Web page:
If you are using a hand bearing compass you assume that there is no deviation – just don’t stand too close to any magnetic stuff if you can!
A Compass Bearing is the direction of the object taken from the boat when using a hand bearing compass. You assume that there is no deviation.
A Relative Bearing, is relative to the boat. So dead ahead is 000ºR and dead astern is 180ºR. If you take your True Course (that you are steering) and add the relative bearing then you get the true bearing.
To convert a relative bearing to a True bearing – add 360 and then take off the True heading.
A Transit Bearing is when two objects are seen exactly in line with each other. This means that your vessel lays somewhere on this line. Transit bearings are the fastest most accurate way of determining a position line as no calculations are necessary (Yay!!) You do not need to apply variation or deviation. Leading lights are a good example of transit bearings. When a pair of leading lights appear in transit, they form a line along which the vessel should travel.
You can also have light sectors where usually red lights indicate an area of danger – or the port side of a channel for example.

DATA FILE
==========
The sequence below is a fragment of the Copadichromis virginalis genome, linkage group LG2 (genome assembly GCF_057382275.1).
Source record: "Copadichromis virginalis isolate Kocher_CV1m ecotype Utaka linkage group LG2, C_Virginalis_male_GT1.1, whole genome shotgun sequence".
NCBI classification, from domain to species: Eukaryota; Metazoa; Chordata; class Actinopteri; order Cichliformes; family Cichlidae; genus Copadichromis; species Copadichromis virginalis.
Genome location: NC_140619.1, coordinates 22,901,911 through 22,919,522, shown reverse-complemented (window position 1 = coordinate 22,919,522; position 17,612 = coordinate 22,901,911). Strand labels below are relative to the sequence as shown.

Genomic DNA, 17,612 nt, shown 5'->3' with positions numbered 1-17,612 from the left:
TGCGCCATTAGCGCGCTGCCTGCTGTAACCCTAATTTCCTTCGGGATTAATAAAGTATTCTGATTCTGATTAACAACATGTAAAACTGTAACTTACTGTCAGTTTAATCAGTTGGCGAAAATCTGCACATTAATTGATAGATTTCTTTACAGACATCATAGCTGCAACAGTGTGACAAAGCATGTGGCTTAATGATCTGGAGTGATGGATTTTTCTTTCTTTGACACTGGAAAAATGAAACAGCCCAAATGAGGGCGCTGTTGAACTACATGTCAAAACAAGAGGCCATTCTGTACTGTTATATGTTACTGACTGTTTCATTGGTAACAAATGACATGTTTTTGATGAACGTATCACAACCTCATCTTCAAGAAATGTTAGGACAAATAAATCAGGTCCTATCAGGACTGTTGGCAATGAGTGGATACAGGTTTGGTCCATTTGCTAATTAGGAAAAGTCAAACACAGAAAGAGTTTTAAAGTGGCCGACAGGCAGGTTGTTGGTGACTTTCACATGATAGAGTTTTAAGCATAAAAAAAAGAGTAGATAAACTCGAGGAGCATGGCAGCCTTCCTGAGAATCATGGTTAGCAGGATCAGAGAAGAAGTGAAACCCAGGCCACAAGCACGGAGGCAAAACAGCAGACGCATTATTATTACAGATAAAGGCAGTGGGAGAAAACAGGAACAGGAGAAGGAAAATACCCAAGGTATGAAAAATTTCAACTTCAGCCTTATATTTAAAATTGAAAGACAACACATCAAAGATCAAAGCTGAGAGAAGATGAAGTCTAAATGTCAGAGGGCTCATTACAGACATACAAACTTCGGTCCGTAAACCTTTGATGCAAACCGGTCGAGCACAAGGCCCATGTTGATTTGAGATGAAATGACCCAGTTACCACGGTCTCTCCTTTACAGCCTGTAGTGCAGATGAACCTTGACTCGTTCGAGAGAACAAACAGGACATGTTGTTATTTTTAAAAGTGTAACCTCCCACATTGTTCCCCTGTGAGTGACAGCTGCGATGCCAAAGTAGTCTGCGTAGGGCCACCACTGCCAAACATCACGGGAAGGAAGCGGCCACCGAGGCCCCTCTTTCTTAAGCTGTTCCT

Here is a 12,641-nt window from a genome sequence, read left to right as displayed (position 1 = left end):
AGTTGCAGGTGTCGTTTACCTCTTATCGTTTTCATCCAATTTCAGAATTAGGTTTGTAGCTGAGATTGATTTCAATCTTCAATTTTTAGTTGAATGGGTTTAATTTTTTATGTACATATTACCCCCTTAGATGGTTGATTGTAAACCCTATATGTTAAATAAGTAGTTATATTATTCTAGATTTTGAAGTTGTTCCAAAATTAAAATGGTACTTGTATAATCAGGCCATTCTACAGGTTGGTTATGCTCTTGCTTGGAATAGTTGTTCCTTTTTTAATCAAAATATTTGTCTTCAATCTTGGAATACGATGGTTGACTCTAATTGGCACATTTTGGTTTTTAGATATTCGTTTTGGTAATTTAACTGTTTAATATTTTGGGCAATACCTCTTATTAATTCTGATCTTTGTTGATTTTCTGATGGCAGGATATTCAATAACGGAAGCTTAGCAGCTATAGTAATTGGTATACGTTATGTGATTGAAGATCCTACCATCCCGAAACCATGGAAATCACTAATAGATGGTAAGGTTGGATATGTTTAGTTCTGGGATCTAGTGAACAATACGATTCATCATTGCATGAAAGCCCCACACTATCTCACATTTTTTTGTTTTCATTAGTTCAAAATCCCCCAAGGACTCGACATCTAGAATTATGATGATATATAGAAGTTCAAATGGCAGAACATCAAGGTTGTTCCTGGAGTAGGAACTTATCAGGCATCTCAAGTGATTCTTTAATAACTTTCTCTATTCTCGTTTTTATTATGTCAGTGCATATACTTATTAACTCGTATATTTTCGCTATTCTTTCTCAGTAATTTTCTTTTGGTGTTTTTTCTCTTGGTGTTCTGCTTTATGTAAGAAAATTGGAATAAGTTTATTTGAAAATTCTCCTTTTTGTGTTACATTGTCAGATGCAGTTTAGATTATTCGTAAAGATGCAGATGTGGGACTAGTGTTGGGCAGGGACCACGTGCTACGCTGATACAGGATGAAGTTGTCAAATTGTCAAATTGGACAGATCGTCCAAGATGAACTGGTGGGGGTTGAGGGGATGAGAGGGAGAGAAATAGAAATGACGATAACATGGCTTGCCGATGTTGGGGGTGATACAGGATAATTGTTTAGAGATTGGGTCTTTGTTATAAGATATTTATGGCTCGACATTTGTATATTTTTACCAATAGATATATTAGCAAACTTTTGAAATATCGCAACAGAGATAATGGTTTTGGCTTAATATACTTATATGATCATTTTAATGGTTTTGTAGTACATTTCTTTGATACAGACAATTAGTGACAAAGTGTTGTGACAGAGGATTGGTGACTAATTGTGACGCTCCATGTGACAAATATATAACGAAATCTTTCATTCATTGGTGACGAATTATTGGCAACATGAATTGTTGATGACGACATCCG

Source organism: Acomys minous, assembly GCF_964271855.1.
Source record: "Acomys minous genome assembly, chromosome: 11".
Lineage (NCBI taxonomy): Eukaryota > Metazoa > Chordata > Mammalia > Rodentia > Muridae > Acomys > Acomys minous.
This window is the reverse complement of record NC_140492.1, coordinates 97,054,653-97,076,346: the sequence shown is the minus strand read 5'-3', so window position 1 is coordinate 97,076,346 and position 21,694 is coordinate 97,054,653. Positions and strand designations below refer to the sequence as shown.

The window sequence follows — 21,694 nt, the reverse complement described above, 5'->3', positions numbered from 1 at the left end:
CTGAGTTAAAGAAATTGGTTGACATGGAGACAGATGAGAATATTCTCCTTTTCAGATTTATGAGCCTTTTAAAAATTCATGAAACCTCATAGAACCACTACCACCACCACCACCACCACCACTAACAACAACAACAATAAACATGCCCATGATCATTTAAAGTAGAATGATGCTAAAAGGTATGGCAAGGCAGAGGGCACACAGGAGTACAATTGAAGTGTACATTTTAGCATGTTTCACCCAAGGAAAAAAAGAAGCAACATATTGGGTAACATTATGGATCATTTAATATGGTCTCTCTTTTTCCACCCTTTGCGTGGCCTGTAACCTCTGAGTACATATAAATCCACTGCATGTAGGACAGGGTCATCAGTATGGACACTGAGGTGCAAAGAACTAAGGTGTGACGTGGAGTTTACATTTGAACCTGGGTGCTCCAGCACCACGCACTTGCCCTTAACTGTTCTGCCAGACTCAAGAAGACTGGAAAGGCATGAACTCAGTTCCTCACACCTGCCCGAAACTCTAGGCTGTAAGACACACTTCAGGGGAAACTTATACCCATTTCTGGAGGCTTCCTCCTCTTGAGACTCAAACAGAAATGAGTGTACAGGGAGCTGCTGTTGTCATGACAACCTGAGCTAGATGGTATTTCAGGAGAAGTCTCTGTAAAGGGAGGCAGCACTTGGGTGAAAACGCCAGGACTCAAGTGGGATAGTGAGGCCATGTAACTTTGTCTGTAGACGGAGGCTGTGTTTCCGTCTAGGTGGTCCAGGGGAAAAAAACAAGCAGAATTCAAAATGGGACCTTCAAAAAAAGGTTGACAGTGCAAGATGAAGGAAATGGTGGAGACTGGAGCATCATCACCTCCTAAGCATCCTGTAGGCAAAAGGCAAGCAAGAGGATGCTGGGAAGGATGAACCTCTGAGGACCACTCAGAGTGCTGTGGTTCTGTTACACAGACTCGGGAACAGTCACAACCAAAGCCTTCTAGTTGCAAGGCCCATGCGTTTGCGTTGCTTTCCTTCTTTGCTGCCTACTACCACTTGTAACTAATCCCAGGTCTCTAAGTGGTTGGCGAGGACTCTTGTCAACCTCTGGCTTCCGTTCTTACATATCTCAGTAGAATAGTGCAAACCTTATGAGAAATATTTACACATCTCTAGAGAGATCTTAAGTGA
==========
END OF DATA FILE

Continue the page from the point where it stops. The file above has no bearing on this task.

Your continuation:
You can use Transit bearings to measure your compass deviation.
Clearing bearings maintain safe passage past an obstruction and they do require variation and deviation to be applied. Clearing marks have no bearing, they guide you past an obstruction by maintaining a visual guide.
Radars can either be stabilized and linked to a compass, or un-stabilized and 000º is the direction in which the vessel is heading – i.e. head up.
Head up display will only give you relative bearings – i.e. in relation to where you vessel is heading.
EBL is an electronic bearing line. You can track your relative motion travelling past a landmark. You can use the range lines to see if you are drifting closer to the coast as you travel past and use this to ascertain any leeway. This is called Parallel Indexing.
Line of Soundings
This is another method of ascertaining your position. To be used in combination with another position fixing method.
- If you take a series of soundings while travelling in a straight line it is possible to match them to the chart.
- This is easier to do if the seabed has a distinctive shape – i.e. not a gentle slope.
- You need to make an adjustment for the height of the tide.
- You must also know the speed and distance travelled over the ground – not just through the water.
- Distance = time x speed
- Record the soundings over a period of time.
- Correct the soundings for the height of the tide and the depth of the transducer below the waterline
- Convert your compass course to a true course
- If there is any tidal current account for that and plot the true course and water movement to obtain a ground track and speed.
- Using speed and time intervals, calculate the distance travelled in M over the ground.
- Measure the distances on to the edge of a piece of paper using the latitude scale in nautical miles from your chart. Note the soundings and times against the appropriate time marks.
- Move the paper over the chart until the soundings match those on the chart